Comment on Lords Economic Affairs Committee report on UK electricity market

A new report by the House of Lords Economic Affairs Committee on the UK electricity market is ‘marred by a slanted presentation of conclusions and statistics’, said Michael Grubb, Professor of International Energy and Climate Change Policy at UCL, who gave evidence to the inquiry:

Parliament Lords Chamber By Ukhouseoflords

Peers have been conducting an inquiry into the UK electricity market. Image: ukhouseoflords, creative commons licence

“This interesting and otherwise thoughtful report is marred by a slanted presentation of conclusions and statistics principally in the Summary,” he said.

“Contrary to its claim, industrial electricity prices in Britain today are not the highest in Europe, and industry also receives significant direct compensation for policy costs. It cites the big rise in electricity bills without acknowledging the impact of gas prices as a key historic driver of this over the past decade. It is comparing apples with oranges in a generalised claim that generation from fossil fuels is cheaper than renewables. And it refers to the cost of backing up renewables, without acknowledging that these costs to date have proved far less than predicted, and that the cost of backup so far procured under the Capacity Mechanism will add barely 1% to electricity bills.

“In short – some interesting analysis but important corrections required.”

Paul Massara, CEO of North Star Solar and former CEO of RWE npower also highlighted the ‘out-of-date claims’ in this report.

“The Committee is wrong in claiming that electricity from fossil fuels is always cheaper than that from renewable sources, or that low-carbon sources of power are ‘chronically unreliable’. In reality, renewables like solar or onshore wind are already cost-competitive with fossil fuels in many parts of the world, as costs have plummeted with increasing deployment. Likewise, countries like Denmark with high levels of renewable power on their systems have a more reliable network than we do in the UK. What is more, work by Aurora has shown that the cost of backing up intermittent renewables is much cheaper than previously thought and is likely to fall further as battery storage takes off,” he said.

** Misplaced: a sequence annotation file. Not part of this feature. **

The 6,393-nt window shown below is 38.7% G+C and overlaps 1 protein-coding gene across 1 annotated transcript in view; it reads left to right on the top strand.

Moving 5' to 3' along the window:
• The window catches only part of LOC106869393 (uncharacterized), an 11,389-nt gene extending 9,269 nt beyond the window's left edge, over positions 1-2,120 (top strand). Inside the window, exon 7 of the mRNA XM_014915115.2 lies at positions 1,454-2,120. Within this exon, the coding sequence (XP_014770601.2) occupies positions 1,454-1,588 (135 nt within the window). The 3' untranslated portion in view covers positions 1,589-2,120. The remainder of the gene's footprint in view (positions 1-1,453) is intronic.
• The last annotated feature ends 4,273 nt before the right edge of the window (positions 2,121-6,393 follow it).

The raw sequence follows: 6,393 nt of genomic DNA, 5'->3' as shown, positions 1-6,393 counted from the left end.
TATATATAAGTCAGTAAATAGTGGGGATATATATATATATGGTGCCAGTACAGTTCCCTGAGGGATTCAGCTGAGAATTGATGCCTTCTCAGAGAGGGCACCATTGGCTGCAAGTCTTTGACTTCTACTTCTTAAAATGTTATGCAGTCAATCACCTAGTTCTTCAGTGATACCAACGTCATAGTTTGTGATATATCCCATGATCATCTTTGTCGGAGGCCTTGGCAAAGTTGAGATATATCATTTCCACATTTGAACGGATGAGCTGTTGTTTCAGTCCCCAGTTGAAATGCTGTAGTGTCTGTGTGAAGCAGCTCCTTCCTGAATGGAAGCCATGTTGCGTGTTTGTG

“It’s a shame this is a backward-looking report with many out-of-date claims, because elsewhere, the peers make sensible recommendations. Boosting the use of market mechanisms for example, so that all-technologies can compete on a level playing, is a welcome proposal. They’re also entirely right to question the costs of the new Hinkley Point nuclear plant.

“What the Committee doesn’t seem to understand is the wholesale transition that our energy system, like those of other countries, is undergoing. We’re rapidly moving towards a smart, flexible grid dominated by clean sources of energy, and employing new technologies like storage and demand-side measures to boost security and cut energy waste. The sooner policymakers get this shift, stop being obsessed with baseload production and put in place polices to facilitate it, the better.”

Dr Jonathan Marshall, energy analyst at the Energy and Climate Intelligence Unit (ECIU) said that the report’s recommendations favoured fossil-fuel power.

“The report makes a number of recommendations that would ultimately favour new fossil-fuelled generation capacity, weakening or missing targets set under the Climate Change Act,” he said.

“Despite overwhelming evidence to the contrary, the committee maintains that the threat of power cuts looms on the UK’s horizon, advocating yet another swing in policy to ensure that ‘the lights stay on’. In reality, the UK’s last generation-based output was back in 2008, the use of contingency measure to keep the lights on is at a long-term low, and implementation of the capacity market this coming winter ensures that a secure and reliable supply is simply no longer a concern.

“In areas such as the ‘hidden costs of renewables’, Lord Hollick et al appear out-of-touch with a sector that engaged heavily with the investigation, in some cases appearing to ignore the mountains of evidence submitted by energy professionals in favour of that from industry lobby groups and think-tanks known for advancing the interests of coal and gas. Overall, despite the depth into which the investigation went, it is easy to feel disappointed by the output. Swinging changes in policy are simply not what the energy sector needs – and, in the final analysis, the Lords find no good reason for making any.”

A recent survey by ComRes for the ECIU found that a significant majority of British adults (85%) support Government subsidies for programmes that reduce energy waste, and that the same proportion want renewable energy sources such as wind and solar to receive subsidies. It also revealed growing support for the Government’s commitment to phase out coal-fired power stations, with 65% of Britons now backing an end to coal use, up from 58% in 2015.